I left Château de Chambord around 1:00 pm, 40′ later I reached the other castle, also famous in this “Vallée de la Loire” – Château de Chenonceau. The architecture of this castle didn’t impress me very much when I first saw it in the internet compared to the Chambord, but when I saw it in reality – just “wow”!
Château de Chenonceau – the eastern facade of the castle over the river Cher.
Unlikely the Chambord where we can admire the castle upon arrival, as it’s very visible from the parking lot, the Chenonceau – I need to walk along a beautiful road, surrounded by the old trees on both sides for at least 10′ to see the château with the main entrance, it’s a bit “humble”, but wait…until I turn left to the beautiful garden and witness another facade, the eastern, of the château and now the beauty of this over-500-years old architecture, right in front of me!
The main entrance – the Chenonceau didn’t look that impressive…
the other part of the long road leading to the main entrance of Château de Chenonceau.
The famous eastern facade – the 2-floor hallway on the bridge, over river Cher at low tide.
The castle has another name “Le château des Dames” (the castle of the Ladies) as this castle and its gardens have been developed, enhanced by several famous Ladies of the High Society since 16th century. We have the Catherine’s garden – created by Cathérine de Medicis (Queen of France from 1547 to 1559) or Diane’s garden created by Diane de Poitiers (a powerful noblewoman, prominent courtier at the courts of French Kings – France I and Henri II).
Diane de Poitiers was the one who built the famous bridge over the river Cher and then later Catherine de Medicis raised the height of the 2-floor hallway for the glorious parties upon the bridge that has been built earlier by Diane de Poitiers.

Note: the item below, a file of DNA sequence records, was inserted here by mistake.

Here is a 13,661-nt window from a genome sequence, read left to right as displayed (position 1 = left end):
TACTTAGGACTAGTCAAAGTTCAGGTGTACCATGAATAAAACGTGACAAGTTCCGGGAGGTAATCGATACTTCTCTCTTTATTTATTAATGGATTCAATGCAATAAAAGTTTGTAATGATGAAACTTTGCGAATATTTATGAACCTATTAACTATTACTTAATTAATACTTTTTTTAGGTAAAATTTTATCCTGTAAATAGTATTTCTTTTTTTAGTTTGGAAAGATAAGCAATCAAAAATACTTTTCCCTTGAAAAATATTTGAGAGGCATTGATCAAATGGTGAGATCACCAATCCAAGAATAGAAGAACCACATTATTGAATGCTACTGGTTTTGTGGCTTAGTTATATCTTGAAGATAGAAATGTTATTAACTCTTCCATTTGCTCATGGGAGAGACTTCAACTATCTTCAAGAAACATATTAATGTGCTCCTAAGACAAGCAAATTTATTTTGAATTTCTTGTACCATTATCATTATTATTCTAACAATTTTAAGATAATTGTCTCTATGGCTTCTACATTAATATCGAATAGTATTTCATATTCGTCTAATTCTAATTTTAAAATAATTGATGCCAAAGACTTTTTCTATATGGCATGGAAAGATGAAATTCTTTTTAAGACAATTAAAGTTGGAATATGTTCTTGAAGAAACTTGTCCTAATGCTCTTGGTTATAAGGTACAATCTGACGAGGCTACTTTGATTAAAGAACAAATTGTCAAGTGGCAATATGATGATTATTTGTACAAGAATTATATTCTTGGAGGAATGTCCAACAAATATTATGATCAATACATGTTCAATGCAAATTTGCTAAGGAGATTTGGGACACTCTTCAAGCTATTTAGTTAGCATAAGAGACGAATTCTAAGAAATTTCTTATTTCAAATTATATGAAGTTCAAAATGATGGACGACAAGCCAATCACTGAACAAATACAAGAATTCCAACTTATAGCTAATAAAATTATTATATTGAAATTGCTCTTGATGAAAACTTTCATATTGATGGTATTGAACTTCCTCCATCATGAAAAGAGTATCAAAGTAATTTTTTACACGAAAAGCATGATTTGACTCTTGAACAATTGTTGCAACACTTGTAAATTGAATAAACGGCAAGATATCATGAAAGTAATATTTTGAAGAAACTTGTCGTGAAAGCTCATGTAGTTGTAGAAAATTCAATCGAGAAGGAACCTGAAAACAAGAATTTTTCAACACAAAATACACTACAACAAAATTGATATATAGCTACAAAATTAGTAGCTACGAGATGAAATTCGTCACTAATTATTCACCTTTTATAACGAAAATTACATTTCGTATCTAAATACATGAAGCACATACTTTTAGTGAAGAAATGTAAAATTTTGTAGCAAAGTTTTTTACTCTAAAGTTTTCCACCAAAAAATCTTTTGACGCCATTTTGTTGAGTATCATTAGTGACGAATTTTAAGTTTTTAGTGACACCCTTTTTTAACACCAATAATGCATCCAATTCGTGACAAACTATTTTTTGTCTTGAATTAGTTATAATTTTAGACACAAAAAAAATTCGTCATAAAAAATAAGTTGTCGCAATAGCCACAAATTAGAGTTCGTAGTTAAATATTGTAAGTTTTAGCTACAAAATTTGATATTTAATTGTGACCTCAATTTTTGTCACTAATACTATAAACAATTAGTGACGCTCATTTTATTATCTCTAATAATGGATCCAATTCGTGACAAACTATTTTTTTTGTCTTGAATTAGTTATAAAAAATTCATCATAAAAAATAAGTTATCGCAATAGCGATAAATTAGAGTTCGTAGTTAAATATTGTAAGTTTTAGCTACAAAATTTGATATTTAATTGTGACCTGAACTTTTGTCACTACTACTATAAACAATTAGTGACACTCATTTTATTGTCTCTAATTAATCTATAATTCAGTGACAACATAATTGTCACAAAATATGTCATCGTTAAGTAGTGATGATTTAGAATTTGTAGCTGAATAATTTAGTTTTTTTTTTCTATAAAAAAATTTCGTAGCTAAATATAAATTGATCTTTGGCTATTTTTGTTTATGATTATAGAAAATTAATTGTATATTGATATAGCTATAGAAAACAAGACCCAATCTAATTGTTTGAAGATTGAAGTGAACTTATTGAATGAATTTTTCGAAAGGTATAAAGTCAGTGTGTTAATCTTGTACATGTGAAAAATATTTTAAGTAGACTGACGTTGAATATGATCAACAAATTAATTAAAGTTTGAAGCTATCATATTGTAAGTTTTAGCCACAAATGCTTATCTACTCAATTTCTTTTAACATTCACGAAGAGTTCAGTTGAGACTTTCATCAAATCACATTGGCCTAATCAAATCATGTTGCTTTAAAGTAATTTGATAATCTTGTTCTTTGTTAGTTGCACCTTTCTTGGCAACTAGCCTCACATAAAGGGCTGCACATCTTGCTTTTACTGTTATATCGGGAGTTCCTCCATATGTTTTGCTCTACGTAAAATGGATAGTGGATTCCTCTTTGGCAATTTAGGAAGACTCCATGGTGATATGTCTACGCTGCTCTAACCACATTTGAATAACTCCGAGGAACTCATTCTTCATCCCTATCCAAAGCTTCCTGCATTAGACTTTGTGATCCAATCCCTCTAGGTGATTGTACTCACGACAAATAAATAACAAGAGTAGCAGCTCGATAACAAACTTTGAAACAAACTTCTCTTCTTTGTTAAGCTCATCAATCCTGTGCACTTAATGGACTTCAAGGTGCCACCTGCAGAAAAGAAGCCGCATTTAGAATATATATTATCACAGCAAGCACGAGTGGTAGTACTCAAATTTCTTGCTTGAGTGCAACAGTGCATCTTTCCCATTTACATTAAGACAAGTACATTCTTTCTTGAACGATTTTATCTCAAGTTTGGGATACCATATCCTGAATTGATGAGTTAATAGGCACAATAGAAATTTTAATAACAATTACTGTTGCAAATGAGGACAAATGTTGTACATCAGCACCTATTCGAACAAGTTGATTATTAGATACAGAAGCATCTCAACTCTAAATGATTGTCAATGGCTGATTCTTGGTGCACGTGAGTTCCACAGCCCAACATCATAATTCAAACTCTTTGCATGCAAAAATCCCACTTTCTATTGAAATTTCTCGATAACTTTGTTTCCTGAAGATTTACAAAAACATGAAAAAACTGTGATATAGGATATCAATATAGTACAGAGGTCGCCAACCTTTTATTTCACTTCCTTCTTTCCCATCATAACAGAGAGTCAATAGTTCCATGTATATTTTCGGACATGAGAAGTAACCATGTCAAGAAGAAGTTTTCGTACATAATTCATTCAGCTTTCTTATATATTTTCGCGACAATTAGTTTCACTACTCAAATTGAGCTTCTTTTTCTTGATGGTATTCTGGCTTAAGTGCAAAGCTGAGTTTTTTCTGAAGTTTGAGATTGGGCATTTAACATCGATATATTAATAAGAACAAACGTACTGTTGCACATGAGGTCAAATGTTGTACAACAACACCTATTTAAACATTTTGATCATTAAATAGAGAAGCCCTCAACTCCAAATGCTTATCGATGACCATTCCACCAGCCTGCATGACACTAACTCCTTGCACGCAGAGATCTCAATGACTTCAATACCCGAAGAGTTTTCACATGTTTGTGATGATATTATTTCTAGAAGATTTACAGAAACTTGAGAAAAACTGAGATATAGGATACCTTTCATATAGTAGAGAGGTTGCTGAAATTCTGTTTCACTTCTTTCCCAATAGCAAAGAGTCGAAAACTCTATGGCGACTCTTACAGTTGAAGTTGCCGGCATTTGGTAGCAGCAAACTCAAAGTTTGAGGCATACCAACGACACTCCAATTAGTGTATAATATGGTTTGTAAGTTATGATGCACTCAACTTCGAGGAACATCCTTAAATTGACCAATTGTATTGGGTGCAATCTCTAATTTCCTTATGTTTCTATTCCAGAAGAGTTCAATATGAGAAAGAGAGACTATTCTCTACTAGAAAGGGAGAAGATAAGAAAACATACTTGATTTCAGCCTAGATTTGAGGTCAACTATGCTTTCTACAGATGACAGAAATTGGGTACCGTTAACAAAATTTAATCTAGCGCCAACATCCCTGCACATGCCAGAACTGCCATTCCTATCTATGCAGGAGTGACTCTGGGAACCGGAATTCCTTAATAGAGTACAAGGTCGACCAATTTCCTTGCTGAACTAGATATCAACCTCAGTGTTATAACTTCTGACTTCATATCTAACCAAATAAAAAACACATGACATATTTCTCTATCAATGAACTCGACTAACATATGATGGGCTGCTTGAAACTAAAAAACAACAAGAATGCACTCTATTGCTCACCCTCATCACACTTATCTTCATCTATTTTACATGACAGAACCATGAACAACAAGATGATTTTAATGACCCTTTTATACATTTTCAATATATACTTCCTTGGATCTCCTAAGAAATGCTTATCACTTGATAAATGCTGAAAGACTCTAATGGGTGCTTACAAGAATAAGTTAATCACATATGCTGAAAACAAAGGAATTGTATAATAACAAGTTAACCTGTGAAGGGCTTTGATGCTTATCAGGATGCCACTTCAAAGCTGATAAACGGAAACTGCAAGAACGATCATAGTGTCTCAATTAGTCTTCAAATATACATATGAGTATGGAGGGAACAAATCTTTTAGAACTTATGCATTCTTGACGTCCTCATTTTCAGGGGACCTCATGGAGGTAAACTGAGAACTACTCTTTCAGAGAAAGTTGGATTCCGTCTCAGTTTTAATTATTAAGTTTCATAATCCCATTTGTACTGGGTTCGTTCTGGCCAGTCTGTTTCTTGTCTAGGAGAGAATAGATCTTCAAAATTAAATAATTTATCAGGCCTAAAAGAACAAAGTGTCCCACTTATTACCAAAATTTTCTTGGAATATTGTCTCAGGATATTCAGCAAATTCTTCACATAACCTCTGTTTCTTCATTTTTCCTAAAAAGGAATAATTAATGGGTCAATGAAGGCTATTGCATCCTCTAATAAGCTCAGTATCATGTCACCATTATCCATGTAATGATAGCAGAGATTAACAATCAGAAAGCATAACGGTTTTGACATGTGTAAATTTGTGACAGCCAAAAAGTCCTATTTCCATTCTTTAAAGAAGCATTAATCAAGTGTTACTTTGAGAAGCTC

The Diane’s garden with the water fountain in the centre.
and the view to Diane’s garden from the pathway along the river Cher
Diane de Poitiers was the the King Henri II’s favourite Lady, she was renowned for her beauty, intelligence and sense of business. Henri II gave her the Chenonceau in 1547, and she created the garden in the above photo and it was one of the most spectacular, modern at that time.
The Catherine’s garden – on the west side of the Chenonceau.
Catherine de Medicis – the Queen and the Henri II’s widow. Henri II was killed in 1559, Diane de Poitiers returned the Chenonceau to the Queen in order to exchange for another château – Chaumont-sur-Loire. Catherine de Medicis made the gardens more magnificent.
and here the hallway, 60 m long, 6m wide, 18 windows…
I much prefer the Chenonceau than the Chambord. No extremely immense park, no spectacular facade or majestic rooftops, but Chenonceau seems, to me, more “exotic”, especially when I was facing the eastern facade and walked along the hallway inside the château, decorated with the high windows open on both sides to the river Cher below, it made the hallway full of the light and very cool due to the fresh breeze from the river Cher.
The view from the hallway in the eastern facade to the river Cher
It wasn’t crowded in the afternoon and I didn’t have time to stay longer in this château, I was able to pass by some rooms, then went down to the kitchen for a quick look and in hurry to check out the park outside.
Simple interior decoration in Diane de Poitiers’ bedroom…
Another room with the portraits
The bread oven in the low floor – one corner of the kitchen for château’s employees.
one of the green alleys in Chenonceau…
and another one – still in green in September – no sign of the Autumn yet.
The famous Italian Maze was created by the order of Catherine de Medicis
I took a short rest here next to the Maze and also tried to get in, it took me some time to get out, sometime I need to watch the guide from other visitors and sometime stuck in the dead-end. It’s a simple Maze but could cause a trouble without guide from the outside!
The main road leading to the Chenonceau, the view from the Château.
another alley along the canal, near to the exit.
I didn’t want to keep my companion – a funny and quite talkative driver, waiting, so I hurried back to the car and we both went back to Blois around 5:00 pm. Six hours to visit the most famous castles in Vallée de la Loire was not enough for me to explore, I was either too busy with my camera or struggling with the summer heat but I felt happy as I finished my plan.
I will definitely come back to Blois whenever I have a chance, it’s not far from Paris, 2 hours by train, so will see you soooooon – Blois and the famous châteaux in the Valley of Loire River. My next review will be the second part of this post – a very sportive weekend in Blois and the beautiful evening light show at Château de Blois.